LONDON — British police have carried out toxicology tests on the body of a Russian anti-corruption whistleblower whose mysterious death has put a new spotlight on Russian criminal groups entrenched in Europe.
Alexander Perepilichny, 44, moved to Britain three years ago and had been helping Swiss prosecutors uncover a shady Russian criminal group suspected of being involved in large-scale, cross-border tax fraud violations.
Police have struggled to establish the cause of his death since he suddenly collapsed and died near his home on an upmarket, heavily protected estate in Surrey, south of London, on Nov. 10.
Following an inconclusive postmortem on Nov. 14, investigators conducted another examination of Perepilichny's body as well as toxicology tests.
"Toxicology tests are being carried out as part of the investigation," a Surrey police spokeswoman said Friday, adding that it could take months to get the results. "The death is being treated as unexplained and remains under investigation."
Although toxicology tests are often standard practice following inconclusive post-mortem examinations, the move has evoked memories of the 2006 death of former Federal Security Service officer Alexander Litvinenko, who died in London after drinking tea poisoned with radioactive polonium-210.
Perepilichny's case has shed new light on a multimillion-dollar tax fraud scheme that was originally uncovered by lawyer Sergei Magnitsky, who died in a Moscow jail in 2009 while awaiting trial on charges his colleagues say were fabricated.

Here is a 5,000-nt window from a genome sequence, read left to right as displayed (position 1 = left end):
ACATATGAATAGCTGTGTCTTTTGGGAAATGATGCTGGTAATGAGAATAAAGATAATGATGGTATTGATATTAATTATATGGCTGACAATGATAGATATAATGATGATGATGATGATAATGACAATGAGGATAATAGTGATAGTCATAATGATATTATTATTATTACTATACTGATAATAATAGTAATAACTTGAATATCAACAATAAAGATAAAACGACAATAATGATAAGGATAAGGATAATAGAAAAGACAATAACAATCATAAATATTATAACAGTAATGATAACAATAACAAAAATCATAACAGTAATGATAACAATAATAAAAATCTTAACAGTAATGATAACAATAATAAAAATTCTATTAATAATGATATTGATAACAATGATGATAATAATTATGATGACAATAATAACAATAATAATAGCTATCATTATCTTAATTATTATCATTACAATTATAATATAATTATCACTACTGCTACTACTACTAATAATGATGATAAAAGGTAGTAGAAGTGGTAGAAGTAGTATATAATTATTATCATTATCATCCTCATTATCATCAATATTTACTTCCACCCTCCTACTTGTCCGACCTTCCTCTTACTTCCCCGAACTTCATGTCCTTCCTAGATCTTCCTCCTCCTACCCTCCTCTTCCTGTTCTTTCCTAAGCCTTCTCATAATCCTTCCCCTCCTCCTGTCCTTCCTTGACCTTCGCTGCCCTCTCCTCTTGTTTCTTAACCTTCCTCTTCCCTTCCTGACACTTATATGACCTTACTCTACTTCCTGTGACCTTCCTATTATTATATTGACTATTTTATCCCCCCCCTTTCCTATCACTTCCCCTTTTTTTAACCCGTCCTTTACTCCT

Perepilichny in 2010 came forward with information linking Russian government officials to a tax fraud scheme involving a Swiss bank, a move that helped Swiss prosecutors open a far-reaching criminal investigation in 2011.
But Russian officials played down Perepilichny's link to the Magnitsky affair.
"We cannot see any connection between the death of Mr. Alexander Perepilichny, the causes of which are yet to be established, and the so-called 'Magnitsky case,'" the Russian Embassy in London said in a statement.
Britain's Independent newspaper reported Friday that Perepilichny received a warning a year ago that his name was on a hit list in Russia.
"It was like an order book," a source described as an acquaintance of Perepilichny told the paper.
"His name was in it."